Effects of an epidermal growth factor receptor inhibitor on arsenic associated toxicity in the rat bladder epithelium

Shugo Suzuki, Lora L. Arnold, Karen L. Pennington, Baowei Chen, X. Chris Le, Samuel M. Cohen

Research output: Contribution to journalArticlepeer-review

7 Scopus citations


Arsenite (AsIII), an inorganic arsenical, is a known human carcinogen, inducing tumors of the skin, urinary bladder and lung. It is known to be metabolized to organic methylated arsenicals in vivo. AsIII has been reported to have the ability to up-regulate the epidermal growth factor receptor (EGFR)-associated pathway in epithelial cells, including human urothelial cells in vitro. EGFR is a cell-surface receptor belonging to the ErbB family of receptor tyrosine kinases, and the EGFR-associated signaling pathway has been reported to play an important role in carcinogenesis and cancer progression, including in bladder cancer. In this study, we investigated the growth effects of AsIII and an organic trivalent arsenical, dimethylarsinous acid (DMAIII), and the effects of co-exposure of gefitinib, an EGFR inhibitor, with AsIII to a rat urothelial cell line (MYP3). We also investigated the effects of co-administration of dietary AsIII and gefitinib in vivo. In vitro, concentrations of 1.0 μM AsIII or 0.5 μM DMAIII induced cytotoxicity. However, lower concentrations of AsIII treatment had a slight mitogenic growth effect whereas lower concentrations of DMAIII did not. Gefitinib blocked AsIII-induced cell growth in vitro. In vivo, a high dose of gefitinib alone induced slight urothelial cytotoxicity, and did not reduce cytotoxicity and regenerative cell proliferation when co-administered with AsIII. The majority of arsenic metabolites present in the urine of AsIII-treated rats were organic arsenicals, mainly dimethylarsinic acid (DMAV). AsIII was also present, and its concentration was higher than the concentration required to produce cytotoxicity in vitro. These data suggest that an EGFR inhibitor has the ability to block AsIII-induced cell proliferation in vitro but not in vivo in a short-term study.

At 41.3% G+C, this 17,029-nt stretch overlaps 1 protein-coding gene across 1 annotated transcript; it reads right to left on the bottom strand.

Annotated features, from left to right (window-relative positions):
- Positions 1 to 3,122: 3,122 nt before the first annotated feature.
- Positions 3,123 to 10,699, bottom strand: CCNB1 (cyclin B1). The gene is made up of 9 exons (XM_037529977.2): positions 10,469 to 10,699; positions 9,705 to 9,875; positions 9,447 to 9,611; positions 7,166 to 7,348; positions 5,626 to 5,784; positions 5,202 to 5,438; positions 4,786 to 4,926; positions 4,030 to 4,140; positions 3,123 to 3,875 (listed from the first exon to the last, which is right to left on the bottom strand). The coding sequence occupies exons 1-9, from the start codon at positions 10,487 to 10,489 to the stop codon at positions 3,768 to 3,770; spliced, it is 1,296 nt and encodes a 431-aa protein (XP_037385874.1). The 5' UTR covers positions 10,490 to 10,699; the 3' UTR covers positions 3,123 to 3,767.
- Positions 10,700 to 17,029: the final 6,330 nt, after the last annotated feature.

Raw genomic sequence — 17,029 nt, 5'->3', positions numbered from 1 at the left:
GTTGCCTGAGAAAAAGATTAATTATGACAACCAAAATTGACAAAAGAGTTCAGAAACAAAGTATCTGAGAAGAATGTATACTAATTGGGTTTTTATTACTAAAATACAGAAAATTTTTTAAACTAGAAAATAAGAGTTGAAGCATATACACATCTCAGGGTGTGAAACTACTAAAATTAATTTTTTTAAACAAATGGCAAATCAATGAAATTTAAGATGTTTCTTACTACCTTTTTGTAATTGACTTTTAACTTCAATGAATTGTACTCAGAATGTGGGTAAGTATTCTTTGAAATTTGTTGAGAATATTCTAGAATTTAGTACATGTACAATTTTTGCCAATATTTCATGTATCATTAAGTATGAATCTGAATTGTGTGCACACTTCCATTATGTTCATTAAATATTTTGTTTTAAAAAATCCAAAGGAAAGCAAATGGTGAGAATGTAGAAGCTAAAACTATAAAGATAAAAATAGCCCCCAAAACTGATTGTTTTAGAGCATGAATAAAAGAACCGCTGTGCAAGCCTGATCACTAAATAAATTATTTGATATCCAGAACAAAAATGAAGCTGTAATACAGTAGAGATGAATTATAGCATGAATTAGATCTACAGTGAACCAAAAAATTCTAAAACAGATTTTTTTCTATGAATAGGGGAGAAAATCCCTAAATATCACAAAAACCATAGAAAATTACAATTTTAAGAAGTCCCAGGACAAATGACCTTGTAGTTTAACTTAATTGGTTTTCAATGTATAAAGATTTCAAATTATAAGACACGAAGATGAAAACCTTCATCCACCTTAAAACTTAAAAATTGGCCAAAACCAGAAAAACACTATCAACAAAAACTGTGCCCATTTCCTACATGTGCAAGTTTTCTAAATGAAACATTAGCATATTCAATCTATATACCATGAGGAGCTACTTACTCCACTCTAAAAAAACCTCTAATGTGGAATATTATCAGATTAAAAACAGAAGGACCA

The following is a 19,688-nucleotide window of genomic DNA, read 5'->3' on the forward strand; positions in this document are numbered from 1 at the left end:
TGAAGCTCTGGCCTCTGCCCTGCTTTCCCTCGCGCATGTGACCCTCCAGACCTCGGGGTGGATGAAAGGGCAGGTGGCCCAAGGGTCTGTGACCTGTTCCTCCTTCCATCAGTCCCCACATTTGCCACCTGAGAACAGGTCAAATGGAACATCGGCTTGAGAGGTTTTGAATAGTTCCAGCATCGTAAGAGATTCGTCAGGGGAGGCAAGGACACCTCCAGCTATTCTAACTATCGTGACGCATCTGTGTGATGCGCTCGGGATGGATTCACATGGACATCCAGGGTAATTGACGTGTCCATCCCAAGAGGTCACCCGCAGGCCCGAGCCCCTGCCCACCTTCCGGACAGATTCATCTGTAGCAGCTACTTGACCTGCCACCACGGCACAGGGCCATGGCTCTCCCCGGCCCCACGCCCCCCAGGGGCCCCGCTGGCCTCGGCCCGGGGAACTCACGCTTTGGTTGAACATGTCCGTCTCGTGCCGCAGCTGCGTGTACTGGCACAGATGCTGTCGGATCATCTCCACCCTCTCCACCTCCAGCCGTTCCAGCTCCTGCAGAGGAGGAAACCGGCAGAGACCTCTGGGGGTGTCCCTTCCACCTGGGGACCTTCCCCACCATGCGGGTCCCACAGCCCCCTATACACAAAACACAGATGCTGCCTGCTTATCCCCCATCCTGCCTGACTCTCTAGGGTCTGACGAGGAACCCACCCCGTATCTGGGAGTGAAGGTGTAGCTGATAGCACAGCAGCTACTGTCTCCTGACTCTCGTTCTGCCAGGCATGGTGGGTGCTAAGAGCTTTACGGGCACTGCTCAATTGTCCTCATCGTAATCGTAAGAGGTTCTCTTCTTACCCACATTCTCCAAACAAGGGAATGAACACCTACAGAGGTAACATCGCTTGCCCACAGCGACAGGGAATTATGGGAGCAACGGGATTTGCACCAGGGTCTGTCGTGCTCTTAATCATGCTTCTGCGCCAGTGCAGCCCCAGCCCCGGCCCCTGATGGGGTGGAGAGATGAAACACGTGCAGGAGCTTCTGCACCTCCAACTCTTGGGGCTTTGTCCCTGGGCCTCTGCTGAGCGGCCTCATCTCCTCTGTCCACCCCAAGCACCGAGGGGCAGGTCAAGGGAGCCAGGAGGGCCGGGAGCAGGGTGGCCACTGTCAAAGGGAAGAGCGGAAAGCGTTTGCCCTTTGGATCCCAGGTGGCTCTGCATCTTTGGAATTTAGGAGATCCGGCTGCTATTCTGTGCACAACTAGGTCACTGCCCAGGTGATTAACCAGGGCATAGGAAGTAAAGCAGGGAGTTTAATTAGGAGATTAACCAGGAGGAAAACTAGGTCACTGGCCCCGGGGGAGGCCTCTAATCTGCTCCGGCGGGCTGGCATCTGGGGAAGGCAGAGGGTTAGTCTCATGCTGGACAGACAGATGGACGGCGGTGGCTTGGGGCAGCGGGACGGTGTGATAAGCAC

Original languageEnglish (US)
Pages (from-to)124-129
Number of pages6
JournalToxicology Letters
Issue number2
StatePublished - Jun 1 2009


  • Arsenite (As)
  • Dimethylarsinous acid (DMA)
  • Epidermal growth factor (EGF)
  • Urinary bladder
  • Urothelial cell cytotoxicity

ASJC Scopus subject areas

  • Toxicology


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